Baker-Miller recognized that, socially, women through their activities carry human essentials that are not valued. Of these, the most important woman’s life activity is participating in growth fostering relationships – the process of acting in relationship with another person so that person can develop and grow.

This is the everyday stuff of rising children, and it is often described as nurturing or mothering. But these are gender-based words that negate the fact that all people – men and women alike -want to participate in growth-fostering relationships. Baker-Miller and her colleagues call this mutual psychological development and they say that it is essential to all of life and functioning.

So where do our whistleblowers/harbingers fit into this?

These three were so driven to foster growth within their organizations that they risked the conflict to make the growth happen.

Because women are usually subordinates, they do not actively engage in conflict with their dominants – their bosses. When the conflict is forced underground, it becomes covert, distorted and saturated with “destructive force.” But conflict doesn’t have to be that way, and by it’s nature it is not.

Conflict is actually good for us. Entered into with integrity, respect, confidence and hope, conflict is the source of all growth. “The infant would never grow if it interacted with a mirror image of itself,” Baker-Miller writes. “Growth requires engagement with difference and with people embodying the difference.”

28 years ago in her book, Baker-Miller called on women to reclaim conflict.

That is exactly what the ladies of the harbinger have done.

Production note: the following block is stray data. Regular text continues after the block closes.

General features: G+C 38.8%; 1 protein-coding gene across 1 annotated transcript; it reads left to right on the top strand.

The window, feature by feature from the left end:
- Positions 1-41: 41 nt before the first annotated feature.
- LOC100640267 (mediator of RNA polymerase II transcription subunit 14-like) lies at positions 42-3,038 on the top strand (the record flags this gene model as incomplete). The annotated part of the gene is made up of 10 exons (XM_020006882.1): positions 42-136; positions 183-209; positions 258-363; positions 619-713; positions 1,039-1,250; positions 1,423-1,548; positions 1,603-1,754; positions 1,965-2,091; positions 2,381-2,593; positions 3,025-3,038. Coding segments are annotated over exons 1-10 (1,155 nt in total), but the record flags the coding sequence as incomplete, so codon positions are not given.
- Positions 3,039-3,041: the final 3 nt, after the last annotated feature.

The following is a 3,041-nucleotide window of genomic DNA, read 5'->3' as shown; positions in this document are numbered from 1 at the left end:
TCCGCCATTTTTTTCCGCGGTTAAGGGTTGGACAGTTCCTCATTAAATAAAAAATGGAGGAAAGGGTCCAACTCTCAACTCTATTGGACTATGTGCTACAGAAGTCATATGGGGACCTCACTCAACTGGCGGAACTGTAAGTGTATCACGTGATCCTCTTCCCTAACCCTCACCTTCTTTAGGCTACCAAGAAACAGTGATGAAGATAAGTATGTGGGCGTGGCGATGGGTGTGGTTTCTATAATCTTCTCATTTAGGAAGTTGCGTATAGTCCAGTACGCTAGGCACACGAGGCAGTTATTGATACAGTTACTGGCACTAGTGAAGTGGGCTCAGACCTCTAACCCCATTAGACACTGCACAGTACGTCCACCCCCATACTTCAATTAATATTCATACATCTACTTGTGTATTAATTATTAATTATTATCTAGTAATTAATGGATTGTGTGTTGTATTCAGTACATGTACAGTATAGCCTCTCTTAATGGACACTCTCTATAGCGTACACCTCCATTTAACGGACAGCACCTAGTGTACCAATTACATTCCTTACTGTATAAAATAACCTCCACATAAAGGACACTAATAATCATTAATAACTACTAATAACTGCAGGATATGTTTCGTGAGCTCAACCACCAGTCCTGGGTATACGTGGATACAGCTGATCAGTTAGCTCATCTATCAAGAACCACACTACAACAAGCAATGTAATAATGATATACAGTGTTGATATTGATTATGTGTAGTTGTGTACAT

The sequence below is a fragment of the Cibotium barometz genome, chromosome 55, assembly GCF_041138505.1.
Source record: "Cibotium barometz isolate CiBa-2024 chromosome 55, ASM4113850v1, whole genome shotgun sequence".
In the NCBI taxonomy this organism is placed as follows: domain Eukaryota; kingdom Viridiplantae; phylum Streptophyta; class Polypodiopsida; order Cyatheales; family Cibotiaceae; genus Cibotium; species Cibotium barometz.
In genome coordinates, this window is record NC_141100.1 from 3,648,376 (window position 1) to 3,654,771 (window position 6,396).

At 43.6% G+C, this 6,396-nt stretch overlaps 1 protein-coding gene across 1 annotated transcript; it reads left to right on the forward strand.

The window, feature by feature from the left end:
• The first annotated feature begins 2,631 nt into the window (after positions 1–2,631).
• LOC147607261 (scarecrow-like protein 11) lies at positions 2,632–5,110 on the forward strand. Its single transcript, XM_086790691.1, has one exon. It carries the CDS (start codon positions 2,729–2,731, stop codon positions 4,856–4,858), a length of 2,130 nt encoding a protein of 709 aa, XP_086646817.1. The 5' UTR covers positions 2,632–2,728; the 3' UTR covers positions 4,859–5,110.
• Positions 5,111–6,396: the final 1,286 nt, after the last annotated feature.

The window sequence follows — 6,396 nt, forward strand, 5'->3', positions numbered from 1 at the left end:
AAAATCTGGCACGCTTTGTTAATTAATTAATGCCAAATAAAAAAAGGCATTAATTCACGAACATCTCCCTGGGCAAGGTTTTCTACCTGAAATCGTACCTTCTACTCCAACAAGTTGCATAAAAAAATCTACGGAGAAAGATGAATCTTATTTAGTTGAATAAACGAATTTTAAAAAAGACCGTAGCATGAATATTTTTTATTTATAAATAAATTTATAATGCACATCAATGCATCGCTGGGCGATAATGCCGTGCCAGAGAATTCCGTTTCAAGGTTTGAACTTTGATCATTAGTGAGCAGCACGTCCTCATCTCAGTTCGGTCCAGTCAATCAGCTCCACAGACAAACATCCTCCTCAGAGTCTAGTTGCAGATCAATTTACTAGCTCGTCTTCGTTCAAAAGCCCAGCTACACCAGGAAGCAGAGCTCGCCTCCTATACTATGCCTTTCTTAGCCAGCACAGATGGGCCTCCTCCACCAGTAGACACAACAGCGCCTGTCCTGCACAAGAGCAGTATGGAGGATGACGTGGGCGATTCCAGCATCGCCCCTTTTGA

Their actions show that we have learned at least that much – that some conflict is necessary if we are to grow. Twenty years ago, these three would have had neither the position nor the means to even ponder a conflict. The fact that they stepped forward is a very good sign.

It’s not the end of the road but a beginning. For a long time, many of us have questioned the values of our institutions. We have looked for evolution to a more responsive organization that is more tolerant of authenticity. There’s been a lot of dissatisfaction but few guideposts to the next destination. Many of us have wondered how we have gotten into this mess and how we will get out of it.

“One adopts measures in keeping with his past training–and the very soundness of this training may lead him to adopt the wrong measures. People may be unfitted by being fit in an unfit fitness,” said the noted theorist of rhetoric, Kenneth Burke, who Baker-Miller quotes in her book.

That’s good for a giggle and it’s also true. Our three harbingers have pushed back against the “unfit fitness.”

With a little luck, they have cleared a path and planted a tiny seed for a new type of organization, one that is geared toward engendering authenticity and relationships of mutual growth.

And one that will allow us to have a good, clean fight when we need to.